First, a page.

Dale Nauertz’s review published on Letterboxd:
"Ready Player One" is a thermonuclear nostalgia bomb that references everything you loved as a kid or maybe never grew out of. But the thing is, those references don't really deepen the experience and are, overall, fairly tired. If a sudden cameo appearance by Chucky will make your day, then you'll have a lot more fun at "Ready Player One" than I did. I love "The Iron Giant", but seeing him onscreen here did almost nothing for me. The same with virtually every other onscreen reference. They make sense within the narrative, I'll give them that, but the thrill of recognition that I'm sure other viewers experienced didn't occur to me at all.
Okay, "The Shining" thing was badass. But that's about it.
I am not a gamer. I suspect my enjoyment of "Ready Player One" would have increased had I played video games with any degree of regularity. I attended this movie with two friends who play video games extensively and they laughed a lot more than I did. Also, one of the villains is such a tired gamer stereotype than I grew actively irritated whenever he was onscreen.
The plot is nothing new. It is borrowed wholesale from an earlier film that most of this movie's target audience adore. And, actually, that makes sense from a story perspective because the man who created this online world and then left clues to an ultimate prize that will reward its finder complete control of this online world was a socially awkward misfit genius who surrounded himself with the pop culture of his childhood and adolescence to make himself comfortable, and created a place where others could do the same. Of course he would borrow this contest from a beloved film to award control of it to a like-minded individual.
But despite these things, I enjoyed this film. I found enough invention and interesting subtext to overcome the non-stop barrage of references. There are some truly inspired moments here and a real sense of experimentation, of a master filmmaker (perhaps THE master filmmaker) stepping outside his comfort zone and creating something that pushes the envelope. It feels more like a Zemeckis film, really, than a Spielberg one. Zemeckis is a great storyteller as well, and this movie has so much motion capture and CGI that it was hard not to think of Zemeckis's forays into Uncanny Valley during the early 2000s. There's also the Alan Silvestri score (who has been Zemeckis's go-to guy for his entire career) and a certain sense of play and willingness to go silly and weird that feels more like Zemeckis than Spielberg.
This movie never really feels like a Spielberg movie, and I can't really place why that is any better than this. It's pretty fun sometimes, and very clever at others, and the social commentary in it is pretty strong. But it never gave me that Spielberg feeling...whatever that is. The action was never quite as focused or viscerally compelling as most of the action that Spielberg has ever put onscreen, for one thing. It's too busy, and it never has any weight to it, even the sequences unfolding in the Real World. The sequences within the Oasis too often felt like watching someone play a video game. This actually works, to be honest, because we essentially ARE watching people play a video game, but that doesn't make it inherently compelling. The characters didn't engage me much either. I found Mark Rylance's Halliday to be the most interesting one, and he's dead before the movie starts. Tye Sheridan and Olivia Cooke do what they can, but their characters never mattered to me as much as they should. And, as in "Rogue One", Ben Mendelsohn plays a realistic douchebag, but he's never all that threatening. The corporation under him is fairly insidious and creepy, however, especially when they're imprisoning people for debt and forcing them to slave away online. This was easily the most captivating aspect of the film for me, maybe because, unlike most of this film, I had never seen anything like it before.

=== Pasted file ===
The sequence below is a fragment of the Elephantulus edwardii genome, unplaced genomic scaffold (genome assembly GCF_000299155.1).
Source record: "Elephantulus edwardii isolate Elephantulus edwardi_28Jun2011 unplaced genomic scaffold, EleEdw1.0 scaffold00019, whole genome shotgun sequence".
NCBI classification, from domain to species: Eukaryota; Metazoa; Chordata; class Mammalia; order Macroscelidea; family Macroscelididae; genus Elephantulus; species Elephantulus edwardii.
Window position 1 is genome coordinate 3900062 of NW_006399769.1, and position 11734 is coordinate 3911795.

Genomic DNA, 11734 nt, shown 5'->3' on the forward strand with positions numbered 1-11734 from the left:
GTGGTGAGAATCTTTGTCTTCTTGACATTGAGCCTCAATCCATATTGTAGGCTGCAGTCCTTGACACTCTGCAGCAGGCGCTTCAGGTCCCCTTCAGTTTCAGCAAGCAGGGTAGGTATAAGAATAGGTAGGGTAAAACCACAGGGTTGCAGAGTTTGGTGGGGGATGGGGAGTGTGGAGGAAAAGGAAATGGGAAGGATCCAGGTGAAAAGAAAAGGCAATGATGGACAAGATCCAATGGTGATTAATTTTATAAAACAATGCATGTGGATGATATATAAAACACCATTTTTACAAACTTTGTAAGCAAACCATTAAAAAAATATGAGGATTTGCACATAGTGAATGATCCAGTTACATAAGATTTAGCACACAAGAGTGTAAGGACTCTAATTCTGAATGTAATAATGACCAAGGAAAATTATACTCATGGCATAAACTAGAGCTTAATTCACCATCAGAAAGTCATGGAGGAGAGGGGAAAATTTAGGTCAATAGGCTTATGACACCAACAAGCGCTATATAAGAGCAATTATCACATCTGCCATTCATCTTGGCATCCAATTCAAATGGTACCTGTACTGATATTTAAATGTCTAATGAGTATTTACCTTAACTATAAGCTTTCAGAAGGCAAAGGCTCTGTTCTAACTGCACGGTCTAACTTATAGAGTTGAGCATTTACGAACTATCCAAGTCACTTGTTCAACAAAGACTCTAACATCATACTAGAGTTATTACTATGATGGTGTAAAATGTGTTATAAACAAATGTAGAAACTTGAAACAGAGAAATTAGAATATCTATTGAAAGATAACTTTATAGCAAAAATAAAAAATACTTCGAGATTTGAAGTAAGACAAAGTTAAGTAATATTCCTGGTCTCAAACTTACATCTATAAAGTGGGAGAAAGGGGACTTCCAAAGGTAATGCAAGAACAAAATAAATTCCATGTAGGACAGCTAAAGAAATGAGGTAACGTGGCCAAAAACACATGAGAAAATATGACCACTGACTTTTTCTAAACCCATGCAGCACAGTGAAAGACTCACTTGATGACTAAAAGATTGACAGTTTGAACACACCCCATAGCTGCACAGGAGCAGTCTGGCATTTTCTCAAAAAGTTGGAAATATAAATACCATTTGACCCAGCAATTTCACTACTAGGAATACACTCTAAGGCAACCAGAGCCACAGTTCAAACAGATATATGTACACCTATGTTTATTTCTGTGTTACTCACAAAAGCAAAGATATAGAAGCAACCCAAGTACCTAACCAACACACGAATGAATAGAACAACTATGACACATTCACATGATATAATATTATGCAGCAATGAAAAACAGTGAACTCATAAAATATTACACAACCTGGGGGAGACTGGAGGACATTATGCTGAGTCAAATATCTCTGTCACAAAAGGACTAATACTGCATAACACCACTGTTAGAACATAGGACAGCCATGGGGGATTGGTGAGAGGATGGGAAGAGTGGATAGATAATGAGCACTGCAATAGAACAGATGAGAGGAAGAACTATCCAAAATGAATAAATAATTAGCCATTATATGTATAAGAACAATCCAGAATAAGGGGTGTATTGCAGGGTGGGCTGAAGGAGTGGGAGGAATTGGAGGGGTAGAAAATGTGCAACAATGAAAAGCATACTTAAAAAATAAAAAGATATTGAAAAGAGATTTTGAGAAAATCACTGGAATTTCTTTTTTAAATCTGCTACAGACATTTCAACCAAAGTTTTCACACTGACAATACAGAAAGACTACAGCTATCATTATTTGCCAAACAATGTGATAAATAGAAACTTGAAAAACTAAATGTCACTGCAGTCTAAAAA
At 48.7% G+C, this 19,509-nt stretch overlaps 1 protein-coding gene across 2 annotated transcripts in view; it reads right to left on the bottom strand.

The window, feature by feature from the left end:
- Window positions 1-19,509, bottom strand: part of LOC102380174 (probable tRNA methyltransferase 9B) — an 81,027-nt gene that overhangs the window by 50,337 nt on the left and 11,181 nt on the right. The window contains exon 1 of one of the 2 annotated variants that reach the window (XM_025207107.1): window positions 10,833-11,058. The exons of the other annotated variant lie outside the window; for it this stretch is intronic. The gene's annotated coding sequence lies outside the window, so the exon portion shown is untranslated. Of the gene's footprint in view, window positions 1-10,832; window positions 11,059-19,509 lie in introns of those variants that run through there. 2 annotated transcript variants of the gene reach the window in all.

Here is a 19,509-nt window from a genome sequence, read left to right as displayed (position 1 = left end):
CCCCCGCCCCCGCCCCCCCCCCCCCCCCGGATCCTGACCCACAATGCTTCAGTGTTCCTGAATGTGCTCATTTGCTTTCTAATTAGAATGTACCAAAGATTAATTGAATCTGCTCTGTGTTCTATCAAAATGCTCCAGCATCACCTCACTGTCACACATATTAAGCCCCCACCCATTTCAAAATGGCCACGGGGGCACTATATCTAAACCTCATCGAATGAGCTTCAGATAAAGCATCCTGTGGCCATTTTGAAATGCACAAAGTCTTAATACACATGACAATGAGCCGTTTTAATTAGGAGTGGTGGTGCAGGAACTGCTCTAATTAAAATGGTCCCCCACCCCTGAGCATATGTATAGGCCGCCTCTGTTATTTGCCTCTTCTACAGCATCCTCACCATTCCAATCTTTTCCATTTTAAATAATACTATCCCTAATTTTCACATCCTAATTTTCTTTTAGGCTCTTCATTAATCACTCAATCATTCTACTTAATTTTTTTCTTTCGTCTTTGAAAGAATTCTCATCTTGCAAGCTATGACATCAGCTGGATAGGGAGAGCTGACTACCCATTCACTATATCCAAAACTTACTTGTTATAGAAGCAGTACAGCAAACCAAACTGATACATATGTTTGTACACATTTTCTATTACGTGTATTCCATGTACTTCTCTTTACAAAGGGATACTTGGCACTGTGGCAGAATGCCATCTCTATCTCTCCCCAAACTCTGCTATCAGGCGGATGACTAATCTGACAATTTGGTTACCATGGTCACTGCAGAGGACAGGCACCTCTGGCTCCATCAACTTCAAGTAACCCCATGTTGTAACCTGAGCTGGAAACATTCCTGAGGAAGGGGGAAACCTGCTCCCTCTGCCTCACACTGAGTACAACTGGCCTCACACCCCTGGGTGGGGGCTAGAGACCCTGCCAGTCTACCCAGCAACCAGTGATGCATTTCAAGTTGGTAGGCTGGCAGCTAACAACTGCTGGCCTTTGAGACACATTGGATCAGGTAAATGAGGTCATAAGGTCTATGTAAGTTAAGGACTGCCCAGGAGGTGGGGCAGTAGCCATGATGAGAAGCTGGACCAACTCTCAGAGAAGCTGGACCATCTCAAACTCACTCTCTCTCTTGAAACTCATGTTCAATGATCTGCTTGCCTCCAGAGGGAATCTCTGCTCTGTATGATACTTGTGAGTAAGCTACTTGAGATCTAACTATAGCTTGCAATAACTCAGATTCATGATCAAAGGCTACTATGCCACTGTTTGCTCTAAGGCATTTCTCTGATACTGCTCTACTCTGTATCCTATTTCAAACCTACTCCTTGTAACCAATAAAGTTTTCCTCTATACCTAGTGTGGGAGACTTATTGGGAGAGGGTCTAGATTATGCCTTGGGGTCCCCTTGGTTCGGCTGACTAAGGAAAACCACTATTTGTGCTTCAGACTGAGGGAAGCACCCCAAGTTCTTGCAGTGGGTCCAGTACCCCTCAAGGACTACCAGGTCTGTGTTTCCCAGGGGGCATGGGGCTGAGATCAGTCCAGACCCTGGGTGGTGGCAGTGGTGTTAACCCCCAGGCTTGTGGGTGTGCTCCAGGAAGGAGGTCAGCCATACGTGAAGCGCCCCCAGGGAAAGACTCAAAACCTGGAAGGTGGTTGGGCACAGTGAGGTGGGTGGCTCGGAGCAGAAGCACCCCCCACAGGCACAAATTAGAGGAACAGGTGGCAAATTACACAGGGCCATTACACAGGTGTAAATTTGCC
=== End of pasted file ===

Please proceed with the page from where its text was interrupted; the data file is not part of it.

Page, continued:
Nothing in the Oasis really grabbed me. Some of it is clever (there's a moment where we are watching people play a video game inside of a video game, which was frankly ingenious) and it's all technically proficient, but it still feels like watching cut scenes from a video game. The visuals there never impressed. I was much more awestruck by the sight of the trailer homes stacked to the sky in the Real World. In fact, as the movie moves from the Oasis to Reality, I found it a hell of a lot more interesting. It has more weight, was more creatively imagined, and was generally just more engaging.
I liked this movie, though. Honestly, I did. It's a fun ride and maybe, just maybe, it is using the iconography of the past in the future to show that, if we all ever do is reboot things from the past, we won't have anything new to look forward to, and the thrill of recognition will be the only thrill available to us. That's honestly a pretty bleak outlook, and I wouldn't be surprised if that hook is what Spielberg is trying to emphasize here (it certainly feels like that's where his heart is). If so, this movie will only get more relevant and prescient and depressing as the years go by, and as that thrill of recognition wears off, leaving us with a desert of artifacts that have lost much of their shine rather than a landscape peppered with promising new thrills.